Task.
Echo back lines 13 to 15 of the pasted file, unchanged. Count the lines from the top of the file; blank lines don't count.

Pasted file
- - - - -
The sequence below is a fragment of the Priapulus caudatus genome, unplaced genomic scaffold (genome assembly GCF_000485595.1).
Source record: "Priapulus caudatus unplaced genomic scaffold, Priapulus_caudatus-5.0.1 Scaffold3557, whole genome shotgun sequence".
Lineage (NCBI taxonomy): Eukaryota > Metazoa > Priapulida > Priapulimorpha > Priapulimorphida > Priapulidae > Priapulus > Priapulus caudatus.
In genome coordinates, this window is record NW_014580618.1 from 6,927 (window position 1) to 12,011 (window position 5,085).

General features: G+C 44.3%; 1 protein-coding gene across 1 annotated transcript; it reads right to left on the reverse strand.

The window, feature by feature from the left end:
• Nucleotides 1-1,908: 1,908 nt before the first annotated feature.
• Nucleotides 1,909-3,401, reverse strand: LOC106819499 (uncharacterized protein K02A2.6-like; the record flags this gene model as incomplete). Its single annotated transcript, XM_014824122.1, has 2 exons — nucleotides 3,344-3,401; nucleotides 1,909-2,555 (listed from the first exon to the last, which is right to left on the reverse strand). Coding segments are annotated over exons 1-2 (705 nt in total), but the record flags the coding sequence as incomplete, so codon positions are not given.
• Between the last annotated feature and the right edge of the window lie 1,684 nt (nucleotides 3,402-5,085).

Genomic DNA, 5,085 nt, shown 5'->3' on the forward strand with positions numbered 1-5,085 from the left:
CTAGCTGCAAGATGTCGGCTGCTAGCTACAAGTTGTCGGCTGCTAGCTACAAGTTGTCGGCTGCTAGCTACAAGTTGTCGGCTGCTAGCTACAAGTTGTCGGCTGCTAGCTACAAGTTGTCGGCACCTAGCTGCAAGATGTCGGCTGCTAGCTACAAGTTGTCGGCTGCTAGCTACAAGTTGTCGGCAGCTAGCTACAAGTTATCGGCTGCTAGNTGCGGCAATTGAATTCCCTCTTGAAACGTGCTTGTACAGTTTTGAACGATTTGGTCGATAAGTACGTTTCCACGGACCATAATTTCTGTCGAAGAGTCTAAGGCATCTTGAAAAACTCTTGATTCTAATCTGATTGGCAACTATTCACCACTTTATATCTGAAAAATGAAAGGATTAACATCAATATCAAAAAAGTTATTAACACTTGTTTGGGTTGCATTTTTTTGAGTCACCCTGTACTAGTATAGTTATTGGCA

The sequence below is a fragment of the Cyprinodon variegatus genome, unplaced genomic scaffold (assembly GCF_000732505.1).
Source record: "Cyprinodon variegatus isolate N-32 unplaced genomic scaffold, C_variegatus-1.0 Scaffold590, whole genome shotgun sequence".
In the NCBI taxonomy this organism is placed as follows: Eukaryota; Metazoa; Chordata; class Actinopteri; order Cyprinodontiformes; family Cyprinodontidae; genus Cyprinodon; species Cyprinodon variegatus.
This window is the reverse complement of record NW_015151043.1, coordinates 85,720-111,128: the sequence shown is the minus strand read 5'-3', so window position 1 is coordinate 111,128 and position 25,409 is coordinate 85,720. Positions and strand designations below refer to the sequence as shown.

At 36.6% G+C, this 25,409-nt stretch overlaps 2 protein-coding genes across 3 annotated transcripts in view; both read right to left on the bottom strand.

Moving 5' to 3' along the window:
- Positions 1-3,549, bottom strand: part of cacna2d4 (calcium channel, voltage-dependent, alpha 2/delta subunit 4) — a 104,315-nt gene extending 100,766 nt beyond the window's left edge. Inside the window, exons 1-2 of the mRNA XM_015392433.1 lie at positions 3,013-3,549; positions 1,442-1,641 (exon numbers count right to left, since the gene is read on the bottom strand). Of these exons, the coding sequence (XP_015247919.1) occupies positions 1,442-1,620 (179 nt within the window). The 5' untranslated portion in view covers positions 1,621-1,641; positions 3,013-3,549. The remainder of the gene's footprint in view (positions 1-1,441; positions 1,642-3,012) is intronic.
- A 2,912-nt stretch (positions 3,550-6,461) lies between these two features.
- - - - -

Source record: "Cyprinodon variegatus isolate N-32 unplaced genomic scaffold, C_variegatus-1.0 Scaffold590, whole genome shotgun sequence".
In the NCBI taxonomy this organism is placed as follows: Eukaryota; Metazoa; Chordata; class Actinopteri; order Cyprinodontiformes; family Cyprinodontidae; genus Cyprinodon; species Cyprinodon variegatus.
This window is the reverse complement of record NW_015151043.1, coordinates 85,720-111,128: the sequence shown is the minus strand read 5'-3', so window position 1 is coordinate 111,128 and position 25,409 is coordinate 85,720. Positions and strand designations below refer to the sequence as shown.